Hence, this incident was not a genocide or massacre or extermination as some would try to portray, nor was it about religion. It was about tribal warfare and treaties, and the punishment for treason during a time of war with an external enemy.

In ancient tribal warfare, when one tribe lost a war, the surviving captives would often be used for manual labor, or sold into slavery elsewhere, which was that situation that Islam found the world in at the time of its inception. After all the warriors of the Qurayza tribe had been executed, in ancient Arabia, a tribe of now-defenseless women and children would have been impossible to maintain, and in those times, they saw bondage as a way to forcefully integrate a subdued tribe into their society.

Slavery is not a positive thing in Islam, and it is a blessing that it has been abolished in most of the world. According to the ancient world-order however, the Prophet’s (Allah’s peace be upon him) treatment of the captives was exemplary and unheard of. A mother and her children were forbidden to be separated; under-age siblings were to be kept together also [Waqidi, al-Maghazi].

Captives were given food and drink, and were not ravaged nor abused. No mainstream Muslim scholar says, however, that just because there were laws governing the treatment of slaves in pre-modern situations, that Islam justifies slavery today.

Some of the captives were distributed amongst the Muslims, many of which were later freed due to the exhortation that Islam gave to the emancipation of slaves. Others were ransomed to individuals from fellow Jewish tribes of outlying areas, such as Khaybar and Tayma. Still others were purchased by polytheist tribes in the Najd (who later became Muslims), in exchange for weapons and equipment that would go to ensure that such an existential threat and treason would never occur again to the nascent community. [al-Waqidi, al-Maghazi]

Many of these captives would go on to lead free lives and thrive in Muslim society, and the early Muslim biographical works list some of their descendants, such as Muhammad ibn Ka’b al-Qurazi, who became a prominent scholar and narrator of hadith. [al-Dhahabi, Siyar A’lam al-Nubalaa’]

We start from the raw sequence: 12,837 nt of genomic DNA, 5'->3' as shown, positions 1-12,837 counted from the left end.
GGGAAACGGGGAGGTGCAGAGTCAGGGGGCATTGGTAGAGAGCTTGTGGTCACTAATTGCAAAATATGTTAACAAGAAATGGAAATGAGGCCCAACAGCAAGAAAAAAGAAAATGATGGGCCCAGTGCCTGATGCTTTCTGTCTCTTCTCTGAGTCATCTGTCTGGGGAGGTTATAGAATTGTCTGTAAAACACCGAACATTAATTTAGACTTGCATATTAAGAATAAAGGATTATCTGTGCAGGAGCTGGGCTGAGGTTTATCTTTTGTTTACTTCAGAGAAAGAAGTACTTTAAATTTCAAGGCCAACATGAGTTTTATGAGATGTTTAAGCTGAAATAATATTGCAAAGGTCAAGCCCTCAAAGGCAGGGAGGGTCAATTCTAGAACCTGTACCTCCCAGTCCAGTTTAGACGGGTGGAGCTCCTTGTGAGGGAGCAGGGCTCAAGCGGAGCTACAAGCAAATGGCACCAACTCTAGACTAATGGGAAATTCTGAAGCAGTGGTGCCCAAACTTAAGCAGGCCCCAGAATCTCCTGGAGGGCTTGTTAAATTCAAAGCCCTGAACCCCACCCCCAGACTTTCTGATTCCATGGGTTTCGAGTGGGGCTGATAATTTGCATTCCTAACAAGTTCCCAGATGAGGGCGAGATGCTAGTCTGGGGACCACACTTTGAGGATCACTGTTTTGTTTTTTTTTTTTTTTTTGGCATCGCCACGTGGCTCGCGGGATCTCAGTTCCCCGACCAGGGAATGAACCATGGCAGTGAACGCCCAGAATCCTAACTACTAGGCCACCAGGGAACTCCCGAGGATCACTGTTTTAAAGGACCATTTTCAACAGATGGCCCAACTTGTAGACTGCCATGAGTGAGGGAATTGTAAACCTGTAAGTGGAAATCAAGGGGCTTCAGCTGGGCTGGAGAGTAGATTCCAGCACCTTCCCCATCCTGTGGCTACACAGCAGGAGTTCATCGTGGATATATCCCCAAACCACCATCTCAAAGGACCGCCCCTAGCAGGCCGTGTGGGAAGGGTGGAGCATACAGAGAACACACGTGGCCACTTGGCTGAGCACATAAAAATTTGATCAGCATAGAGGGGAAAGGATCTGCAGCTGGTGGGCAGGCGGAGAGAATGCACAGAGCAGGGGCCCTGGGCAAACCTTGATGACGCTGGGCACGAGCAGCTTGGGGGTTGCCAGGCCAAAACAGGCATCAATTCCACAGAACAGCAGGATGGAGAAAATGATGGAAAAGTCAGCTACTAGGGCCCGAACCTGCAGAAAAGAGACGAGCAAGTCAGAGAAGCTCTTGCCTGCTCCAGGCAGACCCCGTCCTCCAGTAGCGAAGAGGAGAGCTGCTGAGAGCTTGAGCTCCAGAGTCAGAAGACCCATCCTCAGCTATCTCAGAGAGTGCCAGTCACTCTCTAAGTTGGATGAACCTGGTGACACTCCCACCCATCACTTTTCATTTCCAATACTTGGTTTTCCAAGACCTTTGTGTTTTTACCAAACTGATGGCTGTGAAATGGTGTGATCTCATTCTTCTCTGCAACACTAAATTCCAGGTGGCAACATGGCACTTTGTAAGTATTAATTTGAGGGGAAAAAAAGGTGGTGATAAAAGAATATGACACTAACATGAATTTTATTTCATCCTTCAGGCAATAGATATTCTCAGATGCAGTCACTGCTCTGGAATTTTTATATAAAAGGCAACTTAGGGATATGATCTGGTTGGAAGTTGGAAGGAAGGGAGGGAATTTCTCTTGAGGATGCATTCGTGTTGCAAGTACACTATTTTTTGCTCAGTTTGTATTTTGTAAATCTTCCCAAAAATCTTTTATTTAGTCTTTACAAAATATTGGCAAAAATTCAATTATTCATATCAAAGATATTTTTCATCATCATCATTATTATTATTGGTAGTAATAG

The Responsibility Falls on the Shoulders of the Leaders

One of the unfortunate aspects of warfare, both then and now, is that the people collectively suffer for the mistakes of their leaders. It was the corrupt leaders of the Qurayza tribe who planned the treachery and broke the covenant, thus bearing responsibility for what they led their people into.

Even in modern times, the soldiers of a dictator often suffer a collective punishment for the crimes of their misguided leadership, while innocent people become collateral damage, while each individual’s intention cannot be looked into. The blame falls squarely on the leaders, who lead their own people to destruction in trying to further their twisted motives, and this was the case with the Qurayza tribe also.

Dealing With These Types of Incidents

The treason and subsequent sentencing of Banu Qurayza is indeed a difficult topic from many to grapple with in our times for a number of reasons, which unless addressed, will prevent them from understanding and coming to terms with what took place.

Firstly, there is a lack of knowledge of the complete context and details of the incident; secondly, since we are far removed from the pre-modern realities of tribal warfare, we tend to selectively judge this event based on contemporary conventions of war, which have developed greatly since then (often while overlooking warfare in the Bible, for example); thirdly, due to contemporary political situations, the event is often taken out of context and used to demonize Muslims, so Muslims themselves begin to see their own history in this way; and fourthly, there is a fear that if we come to terms with this difficult event as it occurred in its own time and context, it means it is applicable in our time and context, and this is simply not true, and others need to be reassured that history is history, and today, Muslims are interested in working towards a peaceful co-existence with others .

Finally, as believers we must strengthen our faith and certainty that the Messenger of God (Allah’s peace and blessings be upon him) was right and true in everything he did, even if we do not have a full understanding of the details. Others might never agree with us on some things, but we don’t seek to validate our faith through their value systems and opinions. This comes only through actively increasing one’s faith through learning, and loving devotion.

We must also learn about the over-arching human values which Islam teaches and embody them, so that we are confident in its truth and can be a benefit to mankind, and not feel disturbed when someone tries to claim otherwise. And we leave the final knowledge of all things to Allah Most High.

Wassalam,

Abdullah Anik Misra

Checked & Approved by Faraz Rabbani